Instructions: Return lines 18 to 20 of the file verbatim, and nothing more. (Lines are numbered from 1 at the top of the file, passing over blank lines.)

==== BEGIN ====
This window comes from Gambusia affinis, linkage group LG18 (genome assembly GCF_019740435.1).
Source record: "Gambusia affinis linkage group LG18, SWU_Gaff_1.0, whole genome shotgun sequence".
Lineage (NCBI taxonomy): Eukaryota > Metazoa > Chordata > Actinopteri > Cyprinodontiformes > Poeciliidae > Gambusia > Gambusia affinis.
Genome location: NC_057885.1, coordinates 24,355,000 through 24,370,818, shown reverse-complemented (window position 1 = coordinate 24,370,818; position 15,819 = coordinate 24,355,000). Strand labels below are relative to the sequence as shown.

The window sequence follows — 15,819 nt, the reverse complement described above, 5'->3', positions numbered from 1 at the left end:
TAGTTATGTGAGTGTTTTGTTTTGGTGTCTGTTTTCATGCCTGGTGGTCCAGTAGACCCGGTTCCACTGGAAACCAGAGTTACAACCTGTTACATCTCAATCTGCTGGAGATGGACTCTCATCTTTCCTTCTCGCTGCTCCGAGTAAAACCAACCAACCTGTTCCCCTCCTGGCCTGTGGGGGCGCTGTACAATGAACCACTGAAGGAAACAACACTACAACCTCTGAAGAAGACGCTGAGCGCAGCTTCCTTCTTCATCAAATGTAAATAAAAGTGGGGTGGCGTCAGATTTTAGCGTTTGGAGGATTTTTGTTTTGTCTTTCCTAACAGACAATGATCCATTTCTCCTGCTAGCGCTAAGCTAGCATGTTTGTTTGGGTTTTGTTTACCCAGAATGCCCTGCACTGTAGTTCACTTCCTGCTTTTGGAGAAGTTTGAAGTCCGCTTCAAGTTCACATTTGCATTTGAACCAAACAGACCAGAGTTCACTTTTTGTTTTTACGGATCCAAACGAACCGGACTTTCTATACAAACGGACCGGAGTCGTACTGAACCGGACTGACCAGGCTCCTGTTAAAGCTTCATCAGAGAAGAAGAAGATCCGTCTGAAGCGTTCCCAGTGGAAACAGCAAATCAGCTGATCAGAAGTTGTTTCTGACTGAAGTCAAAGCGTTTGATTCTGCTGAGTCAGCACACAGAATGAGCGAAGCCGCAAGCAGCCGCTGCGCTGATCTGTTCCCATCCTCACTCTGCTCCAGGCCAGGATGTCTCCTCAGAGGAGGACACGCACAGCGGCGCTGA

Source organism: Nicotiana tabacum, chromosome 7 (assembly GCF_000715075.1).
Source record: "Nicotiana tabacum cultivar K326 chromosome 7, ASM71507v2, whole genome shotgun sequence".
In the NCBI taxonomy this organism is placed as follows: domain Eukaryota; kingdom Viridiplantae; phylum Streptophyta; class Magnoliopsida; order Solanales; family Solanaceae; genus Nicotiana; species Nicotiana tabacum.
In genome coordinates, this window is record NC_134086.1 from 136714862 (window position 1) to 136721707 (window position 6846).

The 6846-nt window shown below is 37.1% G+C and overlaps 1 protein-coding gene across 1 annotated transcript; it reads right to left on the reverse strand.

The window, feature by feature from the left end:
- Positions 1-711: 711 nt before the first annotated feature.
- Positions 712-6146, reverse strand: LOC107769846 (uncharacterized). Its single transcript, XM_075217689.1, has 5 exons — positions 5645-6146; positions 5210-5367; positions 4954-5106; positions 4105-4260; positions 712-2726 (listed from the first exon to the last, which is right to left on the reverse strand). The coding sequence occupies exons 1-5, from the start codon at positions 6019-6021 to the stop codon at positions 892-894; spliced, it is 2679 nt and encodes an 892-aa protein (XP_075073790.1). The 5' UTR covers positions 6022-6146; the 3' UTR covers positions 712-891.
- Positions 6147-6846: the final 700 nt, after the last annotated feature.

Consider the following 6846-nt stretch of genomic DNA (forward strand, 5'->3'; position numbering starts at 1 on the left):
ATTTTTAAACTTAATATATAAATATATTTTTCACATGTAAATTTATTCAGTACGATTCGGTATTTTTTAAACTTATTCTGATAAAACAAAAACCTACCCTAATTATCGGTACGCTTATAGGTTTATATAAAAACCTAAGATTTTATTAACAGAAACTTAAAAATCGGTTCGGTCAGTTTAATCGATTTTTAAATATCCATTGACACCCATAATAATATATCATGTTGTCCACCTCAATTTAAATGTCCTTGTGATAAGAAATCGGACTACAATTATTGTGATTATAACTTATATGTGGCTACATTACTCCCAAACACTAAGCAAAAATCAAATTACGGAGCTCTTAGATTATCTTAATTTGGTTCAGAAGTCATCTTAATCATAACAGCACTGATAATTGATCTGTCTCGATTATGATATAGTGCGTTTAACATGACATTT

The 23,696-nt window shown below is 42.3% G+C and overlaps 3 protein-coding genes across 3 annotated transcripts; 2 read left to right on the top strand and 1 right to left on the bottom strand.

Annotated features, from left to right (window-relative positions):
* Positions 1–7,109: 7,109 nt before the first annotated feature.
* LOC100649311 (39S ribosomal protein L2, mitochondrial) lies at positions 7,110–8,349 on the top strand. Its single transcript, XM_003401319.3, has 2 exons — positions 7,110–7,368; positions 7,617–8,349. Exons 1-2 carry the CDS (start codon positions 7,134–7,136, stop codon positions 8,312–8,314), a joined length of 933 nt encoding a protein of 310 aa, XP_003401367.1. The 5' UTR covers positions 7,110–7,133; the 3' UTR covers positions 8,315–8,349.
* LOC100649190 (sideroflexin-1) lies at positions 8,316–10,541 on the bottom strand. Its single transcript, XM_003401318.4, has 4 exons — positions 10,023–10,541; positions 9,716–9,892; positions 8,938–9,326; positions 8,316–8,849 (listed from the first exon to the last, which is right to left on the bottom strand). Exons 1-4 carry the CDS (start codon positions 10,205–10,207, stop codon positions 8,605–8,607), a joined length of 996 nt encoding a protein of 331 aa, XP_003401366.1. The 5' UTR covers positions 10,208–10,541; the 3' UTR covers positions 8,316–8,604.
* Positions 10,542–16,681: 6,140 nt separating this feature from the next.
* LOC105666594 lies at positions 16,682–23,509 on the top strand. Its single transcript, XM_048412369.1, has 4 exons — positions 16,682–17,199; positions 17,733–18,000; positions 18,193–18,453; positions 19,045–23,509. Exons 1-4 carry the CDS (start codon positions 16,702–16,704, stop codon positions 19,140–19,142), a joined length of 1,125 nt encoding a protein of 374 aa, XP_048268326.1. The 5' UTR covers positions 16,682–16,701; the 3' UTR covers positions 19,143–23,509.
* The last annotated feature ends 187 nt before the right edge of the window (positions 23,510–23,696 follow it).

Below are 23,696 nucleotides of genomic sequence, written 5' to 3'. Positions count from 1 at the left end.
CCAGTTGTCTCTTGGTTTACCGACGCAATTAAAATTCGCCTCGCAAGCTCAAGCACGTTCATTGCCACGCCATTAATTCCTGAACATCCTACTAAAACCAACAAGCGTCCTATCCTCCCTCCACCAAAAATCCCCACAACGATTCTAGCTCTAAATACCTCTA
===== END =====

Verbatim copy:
The 23,696-nt window shown below is 42.3% G+C and overlaps 3 protein-coding genes across 3 annotated transcripts; 2 read left to right on the top strand and 1 right to left on the bottom strand.

Annotated features, from left to right (window-relative positions):
* Positions 1–7,109: 7,109 nt before the first annotated feature.